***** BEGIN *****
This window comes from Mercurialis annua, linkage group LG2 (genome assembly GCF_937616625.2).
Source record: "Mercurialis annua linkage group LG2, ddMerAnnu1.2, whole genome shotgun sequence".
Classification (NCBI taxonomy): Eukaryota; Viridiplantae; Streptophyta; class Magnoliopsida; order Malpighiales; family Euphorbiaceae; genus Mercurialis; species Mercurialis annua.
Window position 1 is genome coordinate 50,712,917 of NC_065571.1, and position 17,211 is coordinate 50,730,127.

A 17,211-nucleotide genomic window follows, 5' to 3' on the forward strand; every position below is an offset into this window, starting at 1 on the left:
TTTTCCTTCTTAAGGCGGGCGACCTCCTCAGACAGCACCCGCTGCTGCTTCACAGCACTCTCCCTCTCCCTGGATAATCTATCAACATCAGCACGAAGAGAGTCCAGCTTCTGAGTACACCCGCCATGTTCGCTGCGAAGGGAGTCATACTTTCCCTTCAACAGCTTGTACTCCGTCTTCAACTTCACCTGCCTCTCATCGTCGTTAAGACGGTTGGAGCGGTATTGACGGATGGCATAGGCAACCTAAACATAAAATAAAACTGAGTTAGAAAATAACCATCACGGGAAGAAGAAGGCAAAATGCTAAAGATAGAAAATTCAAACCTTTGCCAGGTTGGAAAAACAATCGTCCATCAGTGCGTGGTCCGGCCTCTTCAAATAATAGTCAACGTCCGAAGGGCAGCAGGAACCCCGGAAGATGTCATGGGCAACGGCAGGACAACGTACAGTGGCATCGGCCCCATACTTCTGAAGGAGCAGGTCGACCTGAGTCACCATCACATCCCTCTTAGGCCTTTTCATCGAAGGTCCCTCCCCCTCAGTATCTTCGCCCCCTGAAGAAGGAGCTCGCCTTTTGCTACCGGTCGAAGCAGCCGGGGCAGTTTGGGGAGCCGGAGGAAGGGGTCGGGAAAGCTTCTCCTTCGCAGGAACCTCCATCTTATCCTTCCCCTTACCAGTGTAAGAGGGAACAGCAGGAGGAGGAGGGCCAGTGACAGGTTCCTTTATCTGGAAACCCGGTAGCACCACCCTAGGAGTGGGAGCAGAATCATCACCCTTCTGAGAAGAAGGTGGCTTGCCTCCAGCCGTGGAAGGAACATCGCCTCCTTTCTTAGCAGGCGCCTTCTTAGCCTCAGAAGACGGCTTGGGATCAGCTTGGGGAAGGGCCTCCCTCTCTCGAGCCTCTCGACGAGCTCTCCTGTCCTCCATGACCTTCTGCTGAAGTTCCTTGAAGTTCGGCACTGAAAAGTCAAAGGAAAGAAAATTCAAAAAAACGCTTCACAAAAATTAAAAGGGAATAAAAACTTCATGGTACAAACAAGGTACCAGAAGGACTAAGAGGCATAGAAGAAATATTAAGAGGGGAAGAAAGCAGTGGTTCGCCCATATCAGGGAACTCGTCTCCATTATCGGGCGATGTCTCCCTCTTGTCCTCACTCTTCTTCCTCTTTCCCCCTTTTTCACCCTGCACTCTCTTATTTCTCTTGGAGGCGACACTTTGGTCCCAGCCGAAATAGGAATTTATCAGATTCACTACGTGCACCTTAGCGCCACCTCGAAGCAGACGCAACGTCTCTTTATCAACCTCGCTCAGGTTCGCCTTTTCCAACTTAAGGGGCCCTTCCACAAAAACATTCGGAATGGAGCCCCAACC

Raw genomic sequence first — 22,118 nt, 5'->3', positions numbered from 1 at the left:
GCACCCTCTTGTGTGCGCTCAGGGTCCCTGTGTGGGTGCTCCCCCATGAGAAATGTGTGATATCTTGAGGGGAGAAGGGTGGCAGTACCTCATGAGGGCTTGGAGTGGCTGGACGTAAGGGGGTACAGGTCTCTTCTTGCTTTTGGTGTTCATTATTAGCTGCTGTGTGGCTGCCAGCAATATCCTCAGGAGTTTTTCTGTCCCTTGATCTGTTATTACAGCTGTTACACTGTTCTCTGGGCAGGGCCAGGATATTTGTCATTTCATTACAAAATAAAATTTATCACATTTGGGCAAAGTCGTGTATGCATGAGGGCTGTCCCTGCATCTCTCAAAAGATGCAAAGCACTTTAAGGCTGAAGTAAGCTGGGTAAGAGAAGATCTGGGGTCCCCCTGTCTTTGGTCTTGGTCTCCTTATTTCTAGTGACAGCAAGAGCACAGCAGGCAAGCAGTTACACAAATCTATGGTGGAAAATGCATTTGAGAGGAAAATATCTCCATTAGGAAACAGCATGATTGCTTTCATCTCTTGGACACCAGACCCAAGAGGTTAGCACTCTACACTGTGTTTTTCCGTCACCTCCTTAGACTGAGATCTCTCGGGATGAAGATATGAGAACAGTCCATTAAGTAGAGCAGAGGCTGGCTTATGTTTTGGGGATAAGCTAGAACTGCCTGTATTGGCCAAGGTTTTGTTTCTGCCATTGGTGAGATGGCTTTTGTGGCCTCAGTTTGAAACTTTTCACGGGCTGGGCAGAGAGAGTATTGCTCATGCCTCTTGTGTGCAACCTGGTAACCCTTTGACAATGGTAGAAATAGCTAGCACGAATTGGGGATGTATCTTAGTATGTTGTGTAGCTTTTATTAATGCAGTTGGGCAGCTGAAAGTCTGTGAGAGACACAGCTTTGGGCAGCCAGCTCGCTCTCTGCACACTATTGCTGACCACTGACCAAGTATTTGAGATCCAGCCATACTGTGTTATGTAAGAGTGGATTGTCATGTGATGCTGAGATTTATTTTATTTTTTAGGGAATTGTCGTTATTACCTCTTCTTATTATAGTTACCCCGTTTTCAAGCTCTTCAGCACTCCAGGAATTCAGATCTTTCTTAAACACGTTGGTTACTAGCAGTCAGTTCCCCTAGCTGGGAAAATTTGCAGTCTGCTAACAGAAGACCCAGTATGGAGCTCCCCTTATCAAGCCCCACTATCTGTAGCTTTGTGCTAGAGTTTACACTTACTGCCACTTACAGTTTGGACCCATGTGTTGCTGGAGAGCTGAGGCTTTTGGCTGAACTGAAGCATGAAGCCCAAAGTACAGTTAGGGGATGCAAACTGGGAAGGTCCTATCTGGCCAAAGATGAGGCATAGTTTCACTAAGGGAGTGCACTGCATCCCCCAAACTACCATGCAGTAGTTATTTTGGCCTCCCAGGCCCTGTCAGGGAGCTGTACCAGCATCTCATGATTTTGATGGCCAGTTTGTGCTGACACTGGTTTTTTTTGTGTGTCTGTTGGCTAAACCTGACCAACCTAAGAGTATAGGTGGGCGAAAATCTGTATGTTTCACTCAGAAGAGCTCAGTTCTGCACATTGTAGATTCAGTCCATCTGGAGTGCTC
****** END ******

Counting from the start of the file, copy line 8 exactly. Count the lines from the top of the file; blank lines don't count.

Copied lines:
GCACCCTCTTGTGTGCGCTCAGGGTCCCTGTGTGGGTGCTCCCCCATGAGAAATGTGTGATATCTTGAGGGGAGAAGGGTGGCAGTACCTCATGAGGGCTTGGAGTGGCTGGACGTAAGGGGGTACAGGTCTCTTCTTGCTTTTGGTGTTCATTATTAGCTGCTGTGTGGCTGCCAGCAATATCCTCAGGAGTTTTTCTGTCCCTTGATCTGTTATTACAGCTGTTACACTGTTCTCTGGGCAGGGCCAGGATATTTGTCATTTCATTACAAAATAAAATTTATCACATTTGGGCAAAGTCGTGTATGCATGAGGGCTGTCCCTGCATCTCTCAAAAGATGCAAAGCACTTTAAGGCTGAAGTAAGCTGGGTAAGAGAAGATCTGGGGTCCCCCTGTCTTTGGTCTTGGTCTCCTTATTTCTAGTGACAGCAAGAGCACAGCAGGCAAGCAGTTACACAAATCTATGGTGGAAAATGCATTTGAGAGGAAAATATCTCCATTAGGAAACAGCATGATTGCTTTCATCTCTTGGACACCAGACCCAAGAGGTTAGCACTCTACACTGTGTTTTTCCGTCACCTCCTTAGACTGAGATCTCTCGGGATGAAGATATGAGAACAGTCCATTAAGTAGAGCAGAGGCTGGCTTATGTTTTGGGGATAAGCTAGAACTGCCTGTATTGGCCAAGGTTTTGTTTCTGCCATTGGTGAGATGGCTTTTGTGGCCTCAGTTTGAAACTTTTCACGGGCTGGGCAGAGAGAGTATTGCTCATGCCTCTTGTGTGCAACCTGGTAACCCTTTGACAATGGTAGAAATAGCTAGCACGAATTGGGGATGTATCTTAGTATGTTGTGTAGCTTTTATTAATGCAGTTGGGCAGCTGAAAGTCTGTGAGAGACACAGCTTTGGGCAGCCAGCTCGCTCTCTGCACACTATTGCTGACCACTGACCAAGTATTTGAGATCCAGCCATACTGTGTTATGTAAGAGTGGATTGTCATGTGATGCTGAGATTTATTTTATTTTTTAGGGAATTGTCGTTATTACCTCTTCTTATTATAGTTACCCCGTTTTCAAGCTCTTCAGCACTCCAGGAATTCAGATCTTTCTTAAACACGTTGGTTACTAGCAGTCAGTTCCCCTAGCTGGGAAAATTTGCAGTCTGCTAACAGAAGACCCAGTATGGAGCTCCCCTTATCAAGCCCCACTATCTGTAGCTTTGTGCTAGAGTTTACACTTACTGCCACTTACAGTTTGGACCCATGTGTTGCTGGAGAGCTGAGGCTTTTGGCTGAACTGAAGCATGAAGCCCAAAGTACAGTTAGGGGATGCAAACTGGGAAGGTCCTATCTGGCCAAAGATGAGGCATAGTTTCACTAAGGGAGTGCACTGCATCCCCCAAACTACCATGCAGTAGTTATTTTGGCCTCCCAGGCCCTGTCAGGGAGCTGTACCAGCATCTCATGATTTTGATGGCCAGTTTGTGCTGACACTGGTTTTTTTTGTGTGTCTGTTGGCTAAACCTGACCAACCTAAGAGTATAGGTGGGCGAAAATCTGTATGTTTCACTCAGAAGAGCTCAGTTCTGCACATTGTAGATTCAGTCCATCTGGAGTGCTC